Proton Channels at the Biophysical Society Meeting – 2013


A small group of the Hv scientists at the Proton Channels table during the meet-the-speakers session on the final afternoon of the conference. From left to right: yours truly, Boris Musset, Vladimir Cherny, Deri Morgan, Melania Capasso and Susan E. Smith. Picture taken by Tomas DeCoursey.

This year was a big year for Hv at the Biophysical Society meeting in Philidephia (Feb. 2-6th). With a symposium and a platform session dedicated to Hv related talks, the meeting boasted a large contingent of scientists studying this channel. I was in attendance and really enjoyed meeting all my fellow Hv researchers whose work I have thoroughly read and admired. Lots of very interesting work was presented in the talks and posters, but since a lot of the data present is unpublished I will not be discussing it in detail here. However, a couple interesting themes did emerge from the conference that I thought I would elaborate on.

The Lead-up to the Meeting

The week before the conference, two very interesting Hv papers came out in Neuron (Qui et al. 2013 and Hong et al. 2013).

Using voltage-clamp fluorometry, Qui et al. show that the gating of Hv channels occurs via two distinct conformational changes: one that precedes channel opening and is interpreted as S4 moving; and one that is concomitant with channel opening. They then measured the voltage-dependence of these two conformational changes and built a very interesting model of channel activation that involves strong cooperativity between channel subunits only during the second channel opening conformational change. I will not discuss this model in more detail here, as I will save it for a future blog post.

On the other hand, Hong et al. describe a group of small molecules that share structural homology with arginine side-chains that constitute a new class of Hv channel inhibitors. They define the likely binding site for these blockers to be within the transmembrane domain of the Hv channel near phenylalanine 150 at the proposed charge transfer center. Since Hong et al. demonstrate that these molecules only bind to the open channel, occlude the proton conduction pathway and can be “pushed-out” (competed off) by inward H+ current, the molecules are classified as open-pore blockers, similar in mechanism to cationic blockers of K+ channels (ie spermine in Kir channels). These small molecules represent a new and powerful tool for Hv researchers and may even have important therapeutic potential.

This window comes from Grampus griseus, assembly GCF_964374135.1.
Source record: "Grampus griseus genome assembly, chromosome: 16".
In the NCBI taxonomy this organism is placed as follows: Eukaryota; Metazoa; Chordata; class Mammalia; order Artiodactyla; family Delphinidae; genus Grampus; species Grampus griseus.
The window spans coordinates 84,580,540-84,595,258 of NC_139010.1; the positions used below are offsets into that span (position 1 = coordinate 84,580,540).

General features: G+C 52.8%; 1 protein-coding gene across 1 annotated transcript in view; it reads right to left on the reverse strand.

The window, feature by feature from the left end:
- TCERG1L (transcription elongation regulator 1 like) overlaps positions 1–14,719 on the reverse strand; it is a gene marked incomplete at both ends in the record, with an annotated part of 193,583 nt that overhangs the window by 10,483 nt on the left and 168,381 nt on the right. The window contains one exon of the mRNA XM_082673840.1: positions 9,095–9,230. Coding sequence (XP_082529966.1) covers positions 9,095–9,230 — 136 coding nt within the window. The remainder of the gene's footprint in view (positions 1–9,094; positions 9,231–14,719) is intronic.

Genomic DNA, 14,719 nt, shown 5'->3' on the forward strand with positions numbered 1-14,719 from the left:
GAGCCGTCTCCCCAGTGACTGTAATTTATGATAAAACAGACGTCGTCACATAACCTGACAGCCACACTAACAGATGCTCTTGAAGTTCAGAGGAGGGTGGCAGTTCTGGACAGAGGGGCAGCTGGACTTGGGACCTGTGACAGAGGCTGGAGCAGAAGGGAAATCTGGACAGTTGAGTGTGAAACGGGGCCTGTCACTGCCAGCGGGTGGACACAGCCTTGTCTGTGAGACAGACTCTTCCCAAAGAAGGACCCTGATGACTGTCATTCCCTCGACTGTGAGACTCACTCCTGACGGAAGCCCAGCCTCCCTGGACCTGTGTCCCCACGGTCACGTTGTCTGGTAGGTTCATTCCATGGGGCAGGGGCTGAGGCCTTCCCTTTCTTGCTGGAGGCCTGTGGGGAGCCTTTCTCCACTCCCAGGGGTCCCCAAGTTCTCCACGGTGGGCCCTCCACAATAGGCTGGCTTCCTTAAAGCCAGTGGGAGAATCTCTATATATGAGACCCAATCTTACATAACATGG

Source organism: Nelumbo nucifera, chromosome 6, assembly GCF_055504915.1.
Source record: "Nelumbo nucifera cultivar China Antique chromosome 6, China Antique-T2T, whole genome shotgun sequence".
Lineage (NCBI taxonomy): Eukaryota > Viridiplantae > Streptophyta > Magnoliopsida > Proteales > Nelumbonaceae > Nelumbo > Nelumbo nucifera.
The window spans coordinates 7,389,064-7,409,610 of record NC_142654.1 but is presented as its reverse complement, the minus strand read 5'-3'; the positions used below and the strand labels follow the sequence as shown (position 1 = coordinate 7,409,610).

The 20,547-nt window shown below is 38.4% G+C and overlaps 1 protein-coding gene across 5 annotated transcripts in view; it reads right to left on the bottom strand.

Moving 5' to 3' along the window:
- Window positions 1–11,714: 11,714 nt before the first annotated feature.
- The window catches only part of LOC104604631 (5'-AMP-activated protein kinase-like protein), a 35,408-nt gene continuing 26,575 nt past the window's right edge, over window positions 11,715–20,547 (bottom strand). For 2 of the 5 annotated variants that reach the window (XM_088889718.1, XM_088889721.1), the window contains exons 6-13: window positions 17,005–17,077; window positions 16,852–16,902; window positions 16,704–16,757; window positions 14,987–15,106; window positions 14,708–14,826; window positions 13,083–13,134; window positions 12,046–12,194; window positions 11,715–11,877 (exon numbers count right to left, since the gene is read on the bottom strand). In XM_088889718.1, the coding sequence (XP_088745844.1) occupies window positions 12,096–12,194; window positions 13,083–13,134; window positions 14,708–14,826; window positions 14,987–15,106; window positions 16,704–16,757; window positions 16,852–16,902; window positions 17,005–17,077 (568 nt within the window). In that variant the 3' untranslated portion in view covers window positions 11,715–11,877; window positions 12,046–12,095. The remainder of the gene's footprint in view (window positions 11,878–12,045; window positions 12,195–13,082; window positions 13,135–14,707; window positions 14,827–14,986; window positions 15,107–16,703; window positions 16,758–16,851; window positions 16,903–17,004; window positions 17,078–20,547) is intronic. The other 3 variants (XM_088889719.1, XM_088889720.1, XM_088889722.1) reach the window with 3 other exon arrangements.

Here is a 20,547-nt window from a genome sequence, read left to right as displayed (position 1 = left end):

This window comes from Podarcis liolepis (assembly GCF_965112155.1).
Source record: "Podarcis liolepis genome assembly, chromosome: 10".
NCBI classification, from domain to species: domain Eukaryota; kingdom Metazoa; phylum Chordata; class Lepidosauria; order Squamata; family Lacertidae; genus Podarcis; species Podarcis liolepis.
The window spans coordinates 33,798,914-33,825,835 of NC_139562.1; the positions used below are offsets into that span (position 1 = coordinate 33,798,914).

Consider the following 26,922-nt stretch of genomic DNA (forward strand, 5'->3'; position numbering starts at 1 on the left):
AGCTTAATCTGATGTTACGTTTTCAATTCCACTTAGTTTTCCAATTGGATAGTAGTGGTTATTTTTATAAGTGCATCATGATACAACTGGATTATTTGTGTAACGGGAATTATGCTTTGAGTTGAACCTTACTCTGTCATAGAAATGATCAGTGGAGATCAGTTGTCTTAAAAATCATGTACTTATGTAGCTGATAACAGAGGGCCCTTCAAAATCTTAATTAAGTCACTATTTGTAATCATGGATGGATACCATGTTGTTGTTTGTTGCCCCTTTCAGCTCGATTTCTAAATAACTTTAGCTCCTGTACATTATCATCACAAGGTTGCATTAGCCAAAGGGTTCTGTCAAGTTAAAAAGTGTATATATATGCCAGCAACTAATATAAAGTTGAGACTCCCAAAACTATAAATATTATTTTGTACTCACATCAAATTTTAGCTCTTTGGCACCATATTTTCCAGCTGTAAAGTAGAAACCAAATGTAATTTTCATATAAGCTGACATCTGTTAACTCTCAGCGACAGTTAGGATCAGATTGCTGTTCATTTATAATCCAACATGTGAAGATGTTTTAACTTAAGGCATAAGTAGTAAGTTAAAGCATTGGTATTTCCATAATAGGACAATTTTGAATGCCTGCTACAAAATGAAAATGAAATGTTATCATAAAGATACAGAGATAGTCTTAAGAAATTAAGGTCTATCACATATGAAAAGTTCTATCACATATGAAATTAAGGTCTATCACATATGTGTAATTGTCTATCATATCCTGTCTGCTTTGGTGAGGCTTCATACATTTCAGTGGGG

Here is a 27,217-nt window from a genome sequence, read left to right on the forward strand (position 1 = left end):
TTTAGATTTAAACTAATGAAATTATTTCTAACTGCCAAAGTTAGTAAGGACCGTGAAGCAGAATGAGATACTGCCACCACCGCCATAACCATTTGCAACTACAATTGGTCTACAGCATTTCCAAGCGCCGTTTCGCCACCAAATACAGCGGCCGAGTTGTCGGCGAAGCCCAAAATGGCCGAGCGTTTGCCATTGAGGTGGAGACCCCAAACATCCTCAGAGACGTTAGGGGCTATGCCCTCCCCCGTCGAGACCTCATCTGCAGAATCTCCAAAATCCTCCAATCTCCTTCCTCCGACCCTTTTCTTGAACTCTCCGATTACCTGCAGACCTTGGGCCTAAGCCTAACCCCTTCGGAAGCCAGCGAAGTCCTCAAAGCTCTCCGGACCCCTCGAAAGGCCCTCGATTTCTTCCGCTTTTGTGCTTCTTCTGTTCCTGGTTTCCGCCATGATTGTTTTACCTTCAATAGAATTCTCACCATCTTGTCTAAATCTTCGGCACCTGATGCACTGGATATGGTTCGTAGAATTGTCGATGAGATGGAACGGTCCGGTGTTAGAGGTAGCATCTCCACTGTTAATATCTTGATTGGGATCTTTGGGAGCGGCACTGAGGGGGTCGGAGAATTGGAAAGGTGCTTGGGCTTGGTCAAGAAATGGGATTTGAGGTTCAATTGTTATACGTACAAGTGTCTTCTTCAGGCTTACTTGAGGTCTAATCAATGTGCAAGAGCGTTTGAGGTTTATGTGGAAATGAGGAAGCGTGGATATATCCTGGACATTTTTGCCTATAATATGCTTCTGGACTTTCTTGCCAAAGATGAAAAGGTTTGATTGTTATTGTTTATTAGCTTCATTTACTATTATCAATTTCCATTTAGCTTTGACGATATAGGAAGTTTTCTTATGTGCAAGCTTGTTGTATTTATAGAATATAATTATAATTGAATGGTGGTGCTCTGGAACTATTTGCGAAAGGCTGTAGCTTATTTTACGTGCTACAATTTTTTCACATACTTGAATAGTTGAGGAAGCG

It was a great pleasure to hear talks from both groups in Philadelphia and to have the chance to meet the researchers and discuss their work further.

What’s up with the N-terminus?

At the conference it was evident that data from many different sources are coming together to indicate an important role for human Hv1’s  N-terminus. As most of this data is unpublished I won’t discuss it in detail here. Instead, I will elaborate on a hypothesis that Rod put forward during his talk: that the N-terminus binds to the transmembrane domain of the channel and stabilizes the hyperpolarized (closed) conformation.